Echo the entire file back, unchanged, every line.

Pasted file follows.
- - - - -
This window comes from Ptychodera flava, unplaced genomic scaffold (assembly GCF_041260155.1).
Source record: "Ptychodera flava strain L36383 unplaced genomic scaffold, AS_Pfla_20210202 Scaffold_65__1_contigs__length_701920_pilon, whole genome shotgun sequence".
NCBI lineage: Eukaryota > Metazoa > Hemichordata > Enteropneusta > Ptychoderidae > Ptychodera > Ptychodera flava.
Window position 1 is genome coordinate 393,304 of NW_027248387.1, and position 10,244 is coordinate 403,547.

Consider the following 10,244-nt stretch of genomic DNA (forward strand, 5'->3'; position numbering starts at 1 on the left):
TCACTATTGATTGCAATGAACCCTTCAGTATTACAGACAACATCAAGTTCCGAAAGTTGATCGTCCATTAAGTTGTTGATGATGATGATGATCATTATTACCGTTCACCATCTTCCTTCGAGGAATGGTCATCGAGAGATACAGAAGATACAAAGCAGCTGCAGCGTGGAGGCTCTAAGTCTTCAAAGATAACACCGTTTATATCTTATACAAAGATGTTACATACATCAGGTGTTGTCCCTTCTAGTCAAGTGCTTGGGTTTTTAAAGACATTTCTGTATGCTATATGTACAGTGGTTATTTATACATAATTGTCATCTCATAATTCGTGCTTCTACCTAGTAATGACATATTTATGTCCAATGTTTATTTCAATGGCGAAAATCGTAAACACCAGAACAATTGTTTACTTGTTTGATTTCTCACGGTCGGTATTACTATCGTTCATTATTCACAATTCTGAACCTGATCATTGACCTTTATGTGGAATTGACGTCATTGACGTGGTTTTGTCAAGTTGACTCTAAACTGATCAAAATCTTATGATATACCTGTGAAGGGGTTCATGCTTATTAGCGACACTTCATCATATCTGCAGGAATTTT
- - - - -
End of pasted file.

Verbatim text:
This window comes from Ptychodera flava, unplaced genomic scaffold (assembly GCF_041260155.1).
Source record: "Ptychodera flava strain L36383 unplaced genomic scaffold, AS_Pfla_20210202 Scaffold_65__1_contigs__length_701920_pilon, whole genome shotgun sequence".
NCBI lineage: Eukaryota > Metazoa > Hemichordata > Enteropneusta > Ptychoderidae > Ptychodera > Ptychodera flava.
Window position 1 is genome coordinate 393,304 of NW_027248387.1, and position 10,244 is coordinate 403,547.

Consider the following 10,244-nt stretch of genomic DNA (forward strand, 5'->3'; position numbering starts at 1 on the left):
TCACTATTGATTGCAATGAACCCTTCAGTATTACAGACAACATCAAGTTCCGAAAGTTGATCGTCCATTAAGTTGTTGATGATGATGATGATCATTATTACCGTTCACCATCTTCCTTCGAGGAATGGTCATCGAGAGATACAGAAGATACAAAGCAGCTGCAGCGTGGAGGCTCTAAGTCTTCAAAGATAACACCGTTTATATCTTATACAAAGATGTTACATACATCAGGTGTTGTCCCTTCTAGTCAAGTGCTTGGGTTTTTAAAGACATTTCTGTATGCTATATGTACAGTGGTTATTTATACATAATTGTCATCTCATAATTCGTGCTTCTACCTAGTAATGACATATTTATGTCCAATGTTTATTTCAATGGCGAAAATCGTAAACACCAGAACAATTGTTTACTTGTTTGATTTCTCACGGTCGGTATTACTATCGTTCATTATTCACAATTCTGAACCTGATCATTGACCTTTATGTGGAATTGACGTCATTGACGTGGTTTTGTCAAGTTGACTCTAAACTGATCAAAATCTTATGATATACCTGTGAAGGGGTTCATGCTTATTAGCGACACTTCATCATATCTGCAGGAATTTT